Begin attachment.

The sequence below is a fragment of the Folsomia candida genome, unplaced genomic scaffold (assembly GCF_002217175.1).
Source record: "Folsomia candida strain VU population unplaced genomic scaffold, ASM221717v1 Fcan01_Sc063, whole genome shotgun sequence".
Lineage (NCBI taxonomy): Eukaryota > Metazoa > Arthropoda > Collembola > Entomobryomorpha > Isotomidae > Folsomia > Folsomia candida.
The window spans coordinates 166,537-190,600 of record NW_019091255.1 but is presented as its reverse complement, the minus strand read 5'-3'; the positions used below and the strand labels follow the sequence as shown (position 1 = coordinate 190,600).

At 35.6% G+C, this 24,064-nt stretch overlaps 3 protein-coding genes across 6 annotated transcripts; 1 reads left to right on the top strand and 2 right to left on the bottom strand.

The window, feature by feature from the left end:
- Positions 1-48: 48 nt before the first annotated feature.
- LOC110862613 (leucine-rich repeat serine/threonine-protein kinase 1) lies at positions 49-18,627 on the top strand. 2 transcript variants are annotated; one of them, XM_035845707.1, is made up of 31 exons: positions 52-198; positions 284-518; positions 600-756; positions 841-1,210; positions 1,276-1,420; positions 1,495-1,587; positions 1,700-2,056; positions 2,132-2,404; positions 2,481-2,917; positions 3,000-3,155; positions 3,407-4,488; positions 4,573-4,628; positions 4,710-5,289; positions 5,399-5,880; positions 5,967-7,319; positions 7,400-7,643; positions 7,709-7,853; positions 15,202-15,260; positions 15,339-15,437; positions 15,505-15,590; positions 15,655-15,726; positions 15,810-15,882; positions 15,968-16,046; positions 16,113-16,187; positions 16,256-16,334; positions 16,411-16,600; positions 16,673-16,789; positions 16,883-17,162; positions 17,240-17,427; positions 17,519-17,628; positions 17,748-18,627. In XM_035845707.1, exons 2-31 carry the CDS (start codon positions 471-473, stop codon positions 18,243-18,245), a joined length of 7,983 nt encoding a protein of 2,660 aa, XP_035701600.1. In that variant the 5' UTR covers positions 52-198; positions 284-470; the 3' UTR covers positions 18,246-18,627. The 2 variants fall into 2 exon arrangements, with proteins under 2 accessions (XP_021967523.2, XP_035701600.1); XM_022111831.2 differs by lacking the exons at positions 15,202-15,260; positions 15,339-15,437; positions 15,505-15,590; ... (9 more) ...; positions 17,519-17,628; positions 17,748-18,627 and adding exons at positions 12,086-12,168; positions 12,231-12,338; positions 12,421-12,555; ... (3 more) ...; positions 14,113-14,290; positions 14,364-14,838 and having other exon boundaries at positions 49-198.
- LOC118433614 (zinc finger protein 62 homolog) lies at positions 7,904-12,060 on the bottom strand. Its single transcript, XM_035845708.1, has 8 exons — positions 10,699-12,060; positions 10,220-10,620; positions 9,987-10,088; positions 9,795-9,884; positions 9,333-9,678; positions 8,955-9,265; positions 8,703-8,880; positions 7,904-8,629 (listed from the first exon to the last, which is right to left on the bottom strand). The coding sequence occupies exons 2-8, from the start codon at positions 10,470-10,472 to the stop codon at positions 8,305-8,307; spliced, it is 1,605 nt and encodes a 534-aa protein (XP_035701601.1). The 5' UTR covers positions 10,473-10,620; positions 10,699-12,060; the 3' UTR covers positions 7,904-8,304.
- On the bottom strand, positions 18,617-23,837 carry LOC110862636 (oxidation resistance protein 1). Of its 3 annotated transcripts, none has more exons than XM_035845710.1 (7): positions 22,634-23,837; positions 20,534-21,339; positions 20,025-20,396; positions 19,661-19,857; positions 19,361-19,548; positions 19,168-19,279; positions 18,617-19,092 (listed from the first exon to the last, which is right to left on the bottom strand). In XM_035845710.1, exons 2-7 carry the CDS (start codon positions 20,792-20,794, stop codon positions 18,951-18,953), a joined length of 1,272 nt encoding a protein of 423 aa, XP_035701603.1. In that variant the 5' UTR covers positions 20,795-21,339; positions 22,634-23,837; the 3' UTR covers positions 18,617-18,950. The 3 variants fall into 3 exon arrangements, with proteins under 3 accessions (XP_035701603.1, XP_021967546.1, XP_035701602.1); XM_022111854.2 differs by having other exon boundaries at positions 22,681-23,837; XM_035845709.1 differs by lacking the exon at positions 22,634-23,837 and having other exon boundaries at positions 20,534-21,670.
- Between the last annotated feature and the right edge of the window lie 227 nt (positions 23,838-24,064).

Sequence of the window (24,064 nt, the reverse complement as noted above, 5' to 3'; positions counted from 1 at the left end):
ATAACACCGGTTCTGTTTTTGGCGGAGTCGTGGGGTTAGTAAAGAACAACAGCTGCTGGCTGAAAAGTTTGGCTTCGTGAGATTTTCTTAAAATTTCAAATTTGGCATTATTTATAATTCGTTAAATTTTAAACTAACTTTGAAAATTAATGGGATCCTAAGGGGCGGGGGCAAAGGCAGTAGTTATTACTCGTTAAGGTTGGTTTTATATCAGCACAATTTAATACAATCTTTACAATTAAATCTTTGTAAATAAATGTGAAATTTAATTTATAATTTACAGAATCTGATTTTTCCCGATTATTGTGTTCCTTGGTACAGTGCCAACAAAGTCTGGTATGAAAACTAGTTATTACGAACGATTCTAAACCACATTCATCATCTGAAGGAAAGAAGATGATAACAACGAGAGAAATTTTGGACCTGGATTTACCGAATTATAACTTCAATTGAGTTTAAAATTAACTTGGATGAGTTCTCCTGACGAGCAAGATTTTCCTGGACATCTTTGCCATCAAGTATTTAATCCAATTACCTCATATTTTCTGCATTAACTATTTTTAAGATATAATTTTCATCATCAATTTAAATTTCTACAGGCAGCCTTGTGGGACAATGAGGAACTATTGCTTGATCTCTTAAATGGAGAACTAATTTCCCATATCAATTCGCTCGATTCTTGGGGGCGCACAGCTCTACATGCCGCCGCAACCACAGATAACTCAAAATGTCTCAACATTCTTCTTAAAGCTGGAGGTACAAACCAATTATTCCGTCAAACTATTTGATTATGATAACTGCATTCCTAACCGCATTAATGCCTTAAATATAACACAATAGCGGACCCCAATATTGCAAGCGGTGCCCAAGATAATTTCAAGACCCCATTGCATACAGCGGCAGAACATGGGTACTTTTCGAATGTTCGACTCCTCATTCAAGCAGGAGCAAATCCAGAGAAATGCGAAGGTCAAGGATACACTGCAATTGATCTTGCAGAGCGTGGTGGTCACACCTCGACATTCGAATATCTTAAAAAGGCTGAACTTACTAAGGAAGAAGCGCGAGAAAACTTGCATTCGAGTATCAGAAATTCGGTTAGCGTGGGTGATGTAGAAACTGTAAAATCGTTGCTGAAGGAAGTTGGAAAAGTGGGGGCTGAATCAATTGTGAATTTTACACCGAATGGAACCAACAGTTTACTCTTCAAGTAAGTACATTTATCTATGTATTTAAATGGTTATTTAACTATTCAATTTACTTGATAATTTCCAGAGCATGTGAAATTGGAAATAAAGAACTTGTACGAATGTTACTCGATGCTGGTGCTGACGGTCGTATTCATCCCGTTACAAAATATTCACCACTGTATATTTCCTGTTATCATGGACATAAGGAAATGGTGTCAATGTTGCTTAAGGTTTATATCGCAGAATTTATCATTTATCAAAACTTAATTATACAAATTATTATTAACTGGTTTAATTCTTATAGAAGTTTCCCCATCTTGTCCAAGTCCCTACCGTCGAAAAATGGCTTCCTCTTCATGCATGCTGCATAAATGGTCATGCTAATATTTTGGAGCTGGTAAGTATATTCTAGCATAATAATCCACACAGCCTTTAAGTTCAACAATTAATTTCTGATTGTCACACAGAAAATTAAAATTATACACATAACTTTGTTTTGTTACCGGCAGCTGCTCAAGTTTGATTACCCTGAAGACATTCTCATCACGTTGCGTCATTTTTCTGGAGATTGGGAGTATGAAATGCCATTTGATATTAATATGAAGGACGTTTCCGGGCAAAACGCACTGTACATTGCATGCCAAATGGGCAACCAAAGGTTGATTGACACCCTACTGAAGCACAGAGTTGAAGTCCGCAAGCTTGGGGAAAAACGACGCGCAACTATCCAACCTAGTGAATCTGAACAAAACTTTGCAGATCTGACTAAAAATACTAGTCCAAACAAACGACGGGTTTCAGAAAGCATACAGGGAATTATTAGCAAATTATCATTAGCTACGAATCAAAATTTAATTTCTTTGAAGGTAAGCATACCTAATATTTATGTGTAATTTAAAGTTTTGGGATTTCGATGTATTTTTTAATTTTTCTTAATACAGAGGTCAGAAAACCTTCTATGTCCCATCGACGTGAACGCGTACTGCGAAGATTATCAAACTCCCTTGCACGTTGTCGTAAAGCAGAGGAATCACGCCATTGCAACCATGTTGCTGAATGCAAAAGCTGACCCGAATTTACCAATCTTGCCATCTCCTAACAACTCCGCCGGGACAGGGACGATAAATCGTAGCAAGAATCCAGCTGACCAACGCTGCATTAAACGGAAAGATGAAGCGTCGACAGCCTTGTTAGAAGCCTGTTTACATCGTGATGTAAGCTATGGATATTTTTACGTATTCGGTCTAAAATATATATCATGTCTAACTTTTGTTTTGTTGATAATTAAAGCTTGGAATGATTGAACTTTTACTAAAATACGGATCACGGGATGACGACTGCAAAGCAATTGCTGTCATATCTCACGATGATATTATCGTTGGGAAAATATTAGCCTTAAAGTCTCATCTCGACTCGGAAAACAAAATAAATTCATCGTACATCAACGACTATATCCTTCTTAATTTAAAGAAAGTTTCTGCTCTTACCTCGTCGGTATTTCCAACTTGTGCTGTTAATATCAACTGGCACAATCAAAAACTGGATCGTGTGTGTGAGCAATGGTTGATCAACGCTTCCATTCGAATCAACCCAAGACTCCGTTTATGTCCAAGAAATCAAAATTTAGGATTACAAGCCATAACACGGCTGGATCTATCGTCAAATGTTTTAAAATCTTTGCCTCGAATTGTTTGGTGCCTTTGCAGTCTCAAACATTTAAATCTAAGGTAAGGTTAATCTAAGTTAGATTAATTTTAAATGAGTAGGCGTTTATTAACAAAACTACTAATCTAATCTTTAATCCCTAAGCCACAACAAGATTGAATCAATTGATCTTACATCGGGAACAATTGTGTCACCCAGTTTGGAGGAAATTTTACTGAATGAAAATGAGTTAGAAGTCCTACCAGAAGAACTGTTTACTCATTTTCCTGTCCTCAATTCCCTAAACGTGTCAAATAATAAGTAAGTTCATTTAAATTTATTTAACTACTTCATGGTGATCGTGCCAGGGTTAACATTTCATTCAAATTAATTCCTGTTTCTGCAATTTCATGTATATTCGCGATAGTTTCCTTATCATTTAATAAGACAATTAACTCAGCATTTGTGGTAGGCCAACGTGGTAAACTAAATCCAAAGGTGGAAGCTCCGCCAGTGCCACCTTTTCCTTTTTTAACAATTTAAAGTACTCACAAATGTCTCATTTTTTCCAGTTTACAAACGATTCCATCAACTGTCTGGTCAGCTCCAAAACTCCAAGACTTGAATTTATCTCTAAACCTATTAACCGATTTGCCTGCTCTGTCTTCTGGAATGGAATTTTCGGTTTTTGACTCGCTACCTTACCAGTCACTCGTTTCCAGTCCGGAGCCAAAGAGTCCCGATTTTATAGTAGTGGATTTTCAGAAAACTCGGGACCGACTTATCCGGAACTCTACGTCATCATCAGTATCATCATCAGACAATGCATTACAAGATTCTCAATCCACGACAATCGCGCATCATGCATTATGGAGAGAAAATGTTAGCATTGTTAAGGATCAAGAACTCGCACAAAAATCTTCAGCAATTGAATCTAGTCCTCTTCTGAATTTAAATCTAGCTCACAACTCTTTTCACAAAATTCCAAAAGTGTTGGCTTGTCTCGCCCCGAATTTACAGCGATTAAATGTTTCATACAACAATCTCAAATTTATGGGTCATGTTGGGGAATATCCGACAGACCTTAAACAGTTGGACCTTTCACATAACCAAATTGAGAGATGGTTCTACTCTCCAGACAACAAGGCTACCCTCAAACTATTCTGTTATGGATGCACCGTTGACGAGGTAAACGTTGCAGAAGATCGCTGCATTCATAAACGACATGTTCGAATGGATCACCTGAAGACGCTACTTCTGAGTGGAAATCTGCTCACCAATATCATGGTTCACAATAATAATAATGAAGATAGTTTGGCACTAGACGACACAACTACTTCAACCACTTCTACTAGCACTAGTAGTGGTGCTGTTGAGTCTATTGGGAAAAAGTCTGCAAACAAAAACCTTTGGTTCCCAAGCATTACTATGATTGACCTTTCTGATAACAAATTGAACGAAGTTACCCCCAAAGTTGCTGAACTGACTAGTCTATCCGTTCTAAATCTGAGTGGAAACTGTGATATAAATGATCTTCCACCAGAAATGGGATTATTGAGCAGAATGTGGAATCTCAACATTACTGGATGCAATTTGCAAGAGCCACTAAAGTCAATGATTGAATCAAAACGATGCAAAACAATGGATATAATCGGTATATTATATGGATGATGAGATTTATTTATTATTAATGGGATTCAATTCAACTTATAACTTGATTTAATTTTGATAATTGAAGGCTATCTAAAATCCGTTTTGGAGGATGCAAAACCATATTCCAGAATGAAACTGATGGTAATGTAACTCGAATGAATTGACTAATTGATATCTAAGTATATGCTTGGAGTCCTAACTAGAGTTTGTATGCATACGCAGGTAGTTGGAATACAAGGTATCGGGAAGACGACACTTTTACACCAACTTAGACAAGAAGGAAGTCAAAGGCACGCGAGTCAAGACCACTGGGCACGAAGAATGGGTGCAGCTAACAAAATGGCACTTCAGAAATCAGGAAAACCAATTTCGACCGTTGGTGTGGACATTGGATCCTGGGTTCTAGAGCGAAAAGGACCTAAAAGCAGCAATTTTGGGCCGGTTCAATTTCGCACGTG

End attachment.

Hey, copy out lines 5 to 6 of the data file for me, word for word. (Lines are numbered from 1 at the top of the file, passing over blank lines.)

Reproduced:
At 35.6% G+C, this 24,064-nt stretch overlaps 3 protein-coding genes across 6 annotated transcripts; 1 reads left to right on the top strand and 2 right to left on the bottom strand.

The window, feature by feature from the left end: